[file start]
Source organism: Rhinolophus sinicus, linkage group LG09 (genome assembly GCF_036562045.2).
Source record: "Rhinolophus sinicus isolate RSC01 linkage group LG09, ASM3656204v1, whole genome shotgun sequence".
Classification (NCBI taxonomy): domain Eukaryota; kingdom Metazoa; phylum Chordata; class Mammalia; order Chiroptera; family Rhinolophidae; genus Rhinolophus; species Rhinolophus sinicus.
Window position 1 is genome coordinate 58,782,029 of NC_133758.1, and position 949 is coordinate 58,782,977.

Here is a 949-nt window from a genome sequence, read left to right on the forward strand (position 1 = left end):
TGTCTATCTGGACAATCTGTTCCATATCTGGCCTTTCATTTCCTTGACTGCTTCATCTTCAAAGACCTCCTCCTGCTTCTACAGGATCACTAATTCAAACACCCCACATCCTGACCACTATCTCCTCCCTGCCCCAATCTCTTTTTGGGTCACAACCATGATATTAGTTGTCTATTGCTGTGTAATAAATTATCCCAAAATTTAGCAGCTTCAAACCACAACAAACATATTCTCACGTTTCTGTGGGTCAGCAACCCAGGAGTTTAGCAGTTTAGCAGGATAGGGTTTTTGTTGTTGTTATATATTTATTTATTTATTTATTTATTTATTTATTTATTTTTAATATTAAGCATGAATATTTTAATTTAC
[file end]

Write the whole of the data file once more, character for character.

Source organism: Rhinolophus sinicus, linkage group LG09 (genome assembly GCF_036562045.2).
Source record: "Rhinolophus sinicus isolate RSC01 linkage group LG09, ASM3656204v1, whole genome shotgun sequence".
Classification (NCBI taxonomy): domain Eukaryota; kingdom Metazoa; phylum Chordata; class Mammalia; order Chiroptera; family Rhinolophidae; genus Rhinolophus; species Rhinolophus sinicus.
Window position 1 is genome coordinate 58,782,029 of NC_133758.1, and position 949 is coordinate 58,782,977.

Here is a 949-nt window from a genome sequence, read left to right on the forward strand (position 1 = left end):
TGTCTATCTGGACAATCTGTTCCATATCTGGCCTTTCATTTCCTTGACTGCTTCATCTTCAAAGACCTCCTCCTGCTTCTACAGGATCACTAATTCAAACACCCCACATCCTGACCACTATCTCCTCCCTGCCCCAATCTCTTTTTGGGTCACAACCATGATATTAGTTGTCTATTGCTGTGTAATAAATTATCCCAAAATTTAGCAGCTTCAAACCACAACAAACATATTCTCACGTTTCTGTGGGTCAGCAACCCAGGAGTTTAGCAGTTTAGCAGGATAGGGTTTTTGTTGTTGTTATATATTTATTTATTTATTTATTTATTTATTTATTTATTTTTAATATTAAGCATGAATATTTTAATTTAC